Medical coding professionals are an integral piece of the health care system. As more and more reliance is placed on the use of technology and digital records in health care, and as the demand for health care continues to rise, the medical coding career will also continue to grow in demand.
Medical Coding Overview
Using knowledge in medical terminology and business operations, medical coders document patient records using identified procedures and diagnoses. After reading through and extracting the information in order to assign a code, the medical coder enters the code into the computer.
In some cases, the medical coding professional will concentrate on one specific area of medicine, such as pediatrics, oncology, obstetrics, or cardiology. This is likely to occur in a large hospital or physician’s group office setting. Many coders will be required to have general knowledge of all areas of coding in order to handle any possible diagnosis or procedure.
Medical coders might work in large, urban hospitals, rural outpatient treatment centers, or suburban physician’s offices. Sometimes, the type of workplace is important when determining which education to pursue.
Certificate Programs in Medical Coding
Many certificate programs in medical coding can be found throughout the United States. The majority of these programs are offered through community colleges, and most of these programs enable a student to utilize credits earned during completion to be transferred to other universities for furthering an education.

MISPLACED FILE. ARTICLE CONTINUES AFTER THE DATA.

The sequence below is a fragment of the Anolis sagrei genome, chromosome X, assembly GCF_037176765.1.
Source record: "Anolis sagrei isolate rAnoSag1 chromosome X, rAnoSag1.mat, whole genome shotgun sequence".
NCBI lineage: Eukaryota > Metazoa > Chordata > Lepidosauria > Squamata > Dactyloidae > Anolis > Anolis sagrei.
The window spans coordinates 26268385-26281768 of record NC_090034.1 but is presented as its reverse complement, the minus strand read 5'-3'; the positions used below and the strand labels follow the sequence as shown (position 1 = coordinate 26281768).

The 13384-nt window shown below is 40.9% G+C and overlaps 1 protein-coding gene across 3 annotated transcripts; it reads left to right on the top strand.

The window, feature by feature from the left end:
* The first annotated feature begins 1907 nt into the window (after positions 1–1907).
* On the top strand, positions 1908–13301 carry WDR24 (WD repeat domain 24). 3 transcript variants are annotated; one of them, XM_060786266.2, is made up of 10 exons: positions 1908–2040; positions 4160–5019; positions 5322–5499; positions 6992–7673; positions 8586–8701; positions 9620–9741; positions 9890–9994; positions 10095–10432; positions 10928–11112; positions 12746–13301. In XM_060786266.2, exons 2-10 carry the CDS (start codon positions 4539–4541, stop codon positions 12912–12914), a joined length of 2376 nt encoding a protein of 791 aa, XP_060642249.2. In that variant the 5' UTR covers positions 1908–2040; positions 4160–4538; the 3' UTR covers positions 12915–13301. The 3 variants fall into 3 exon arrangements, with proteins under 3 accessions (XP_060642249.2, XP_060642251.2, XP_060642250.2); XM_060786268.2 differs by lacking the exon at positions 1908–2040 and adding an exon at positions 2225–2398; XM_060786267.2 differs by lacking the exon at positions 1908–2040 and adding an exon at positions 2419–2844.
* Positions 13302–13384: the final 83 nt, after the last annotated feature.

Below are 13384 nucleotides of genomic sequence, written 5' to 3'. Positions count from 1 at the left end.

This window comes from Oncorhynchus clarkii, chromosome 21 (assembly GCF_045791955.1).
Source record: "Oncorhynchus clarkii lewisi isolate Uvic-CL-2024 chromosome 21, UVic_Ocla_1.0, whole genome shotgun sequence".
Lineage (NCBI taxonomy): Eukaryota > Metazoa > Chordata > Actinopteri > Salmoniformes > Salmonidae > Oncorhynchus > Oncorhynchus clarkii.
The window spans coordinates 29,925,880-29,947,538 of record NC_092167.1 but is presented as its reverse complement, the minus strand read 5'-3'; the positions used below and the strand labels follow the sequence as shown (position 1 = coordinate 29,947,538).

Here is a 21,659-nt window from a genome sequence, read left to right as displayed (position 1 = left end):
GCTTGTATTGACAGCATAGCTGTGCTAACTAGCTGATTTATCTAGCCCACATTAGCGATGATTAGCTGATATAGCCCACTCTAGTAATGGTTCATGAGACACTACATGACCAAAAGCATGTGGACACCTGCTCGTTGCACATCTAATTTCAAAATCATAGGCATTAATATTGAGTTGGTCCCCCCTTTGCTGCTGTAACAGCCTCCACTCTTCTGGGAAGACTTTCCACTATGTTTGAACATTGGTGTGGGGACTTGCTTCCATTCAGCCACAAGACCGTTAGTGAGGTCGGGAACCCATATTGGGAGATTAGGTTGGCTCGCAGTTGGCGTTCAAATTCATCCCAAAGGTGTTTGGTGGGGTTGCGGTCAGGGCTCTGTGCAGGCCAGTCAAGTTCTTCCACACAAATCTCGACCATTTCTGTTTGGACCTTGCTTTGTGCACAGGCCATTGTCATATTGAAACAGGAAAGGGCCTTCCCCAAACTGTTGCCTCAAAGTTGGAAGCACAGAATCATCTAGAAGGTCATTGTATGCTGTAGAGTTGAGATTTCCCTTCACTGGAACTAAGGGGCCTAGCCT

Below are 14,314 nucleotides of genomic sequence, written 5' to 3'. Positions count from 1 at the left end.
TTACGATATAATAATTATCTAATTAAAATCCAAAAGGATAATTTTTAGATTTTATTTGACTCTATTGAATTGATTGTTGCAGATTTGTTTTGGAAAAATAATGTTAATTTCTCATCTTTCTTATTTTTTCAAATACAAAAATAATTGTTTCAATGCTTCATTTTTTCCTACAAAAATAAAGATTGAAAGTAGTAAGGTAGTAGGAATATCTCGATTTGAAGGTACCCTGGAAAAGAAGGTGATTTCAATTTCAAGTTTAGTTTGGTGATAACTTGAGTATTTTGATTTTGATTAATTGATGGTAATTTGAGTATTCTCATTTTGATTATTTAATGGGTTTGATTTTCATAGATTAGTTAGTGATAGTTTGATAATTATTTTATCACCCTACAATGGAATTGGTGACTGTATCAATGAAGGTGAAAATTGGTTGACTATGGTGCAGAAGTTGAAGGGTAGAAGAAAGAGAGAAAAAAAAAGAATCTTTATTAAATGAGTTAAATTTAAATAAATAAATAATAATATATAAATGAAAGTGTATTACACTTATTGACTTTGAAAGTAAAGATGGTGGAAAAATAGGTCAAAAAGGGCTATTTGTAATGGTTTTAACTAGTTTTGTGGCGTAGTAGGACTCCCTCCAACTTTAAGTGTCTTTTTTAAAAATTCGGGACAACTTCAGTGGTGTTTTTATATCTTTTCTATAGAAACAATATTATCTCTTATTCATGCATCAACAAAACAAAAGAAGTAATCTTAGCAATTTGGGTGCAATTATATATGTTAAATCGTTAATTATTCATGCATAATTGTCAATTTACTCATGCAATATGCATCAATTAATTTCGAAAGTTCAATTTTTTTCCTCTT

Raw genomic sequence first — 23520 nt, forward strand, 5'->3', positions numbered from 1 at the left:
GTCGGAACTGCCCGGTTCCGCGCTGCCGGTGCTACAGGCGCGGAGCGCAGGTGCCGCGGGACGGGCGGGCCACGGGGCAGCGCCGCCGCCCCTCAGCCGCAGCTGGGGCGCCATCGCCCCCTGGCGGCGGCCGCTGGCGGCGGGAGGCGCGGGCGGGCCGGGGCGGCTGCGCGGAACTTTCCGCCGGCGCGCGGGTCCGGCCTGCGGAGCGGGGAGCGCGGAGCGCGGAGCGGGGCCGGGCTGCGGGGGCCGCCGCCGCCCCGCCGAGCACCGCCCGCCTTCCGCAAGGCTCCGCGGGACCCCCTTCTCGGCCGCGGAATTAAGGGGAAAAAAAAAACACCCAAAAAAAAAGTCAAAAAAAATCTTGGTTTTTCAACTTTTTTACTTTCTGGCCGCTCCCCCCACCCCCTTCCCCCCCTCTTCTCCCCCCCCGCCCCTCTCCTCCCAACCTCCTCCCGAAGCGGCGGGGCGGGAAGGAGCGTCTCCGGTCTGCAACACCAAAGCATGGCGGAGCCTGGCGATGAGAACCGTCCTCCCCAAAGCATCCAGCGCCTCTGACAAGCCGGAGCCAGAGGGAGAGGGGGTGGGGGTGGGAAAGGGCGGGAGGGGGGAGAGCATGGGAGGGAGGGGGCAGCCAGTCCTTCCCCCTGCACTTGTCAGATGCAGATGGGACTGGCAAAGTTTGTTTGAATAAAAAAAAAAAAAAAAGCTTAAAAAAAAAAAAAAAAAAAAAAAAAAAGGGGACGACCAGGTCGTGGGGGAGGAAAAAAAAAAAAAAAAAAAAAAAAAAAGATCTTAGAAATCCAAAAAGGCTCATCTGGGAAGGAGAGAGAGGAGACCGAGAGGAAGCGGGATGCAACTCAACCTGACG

The certificate is often the first step a future medical coder decides to take when beginning to complete the education requirements for medical coding. Some of the courses certificate students complete include physician-based medical coding, hospital-based medical coding, medical terminology, chart auditing, medical coding and billing software, and case studies in medical coding.
Associate Degree Programs in Medical Coding
While a certificate program requires completion of only 16 to 18 credits on average, the associate’s degree also include courses in general education. Many associate degree programs in medical coding can be divided into two categories for future professionals to begin specializing in one area. For example, some institutions include both a physician’s track and a hospital track.
Typical course in either of these tracks are similar, with students completing elective courses in one area or the other. Common course work for both concentrations includes coding anatomy and physiology. coding compliance, ethics in coding, diagnostic coding, procedural coding, and evaluation and management.
In addition to certificate programs offered through colleges and vocational programs, there are also a number of certificates for medical coders to obtain in order to both enter into the field after graduation or for exemplifying skill and knowledge in order to advance within the field.
For many organizations an companies, the Certified Coding Associate (CCA) designation is required in order to work as a coding specialist and to advance into leadership roles and management. Additionally, the Certified Coding Specialist (CCS) and the Certified Coding Specialist-Physician-based designation (CC-P) are designations that improve opportunities and employment consideration.
Additional Education for Advancement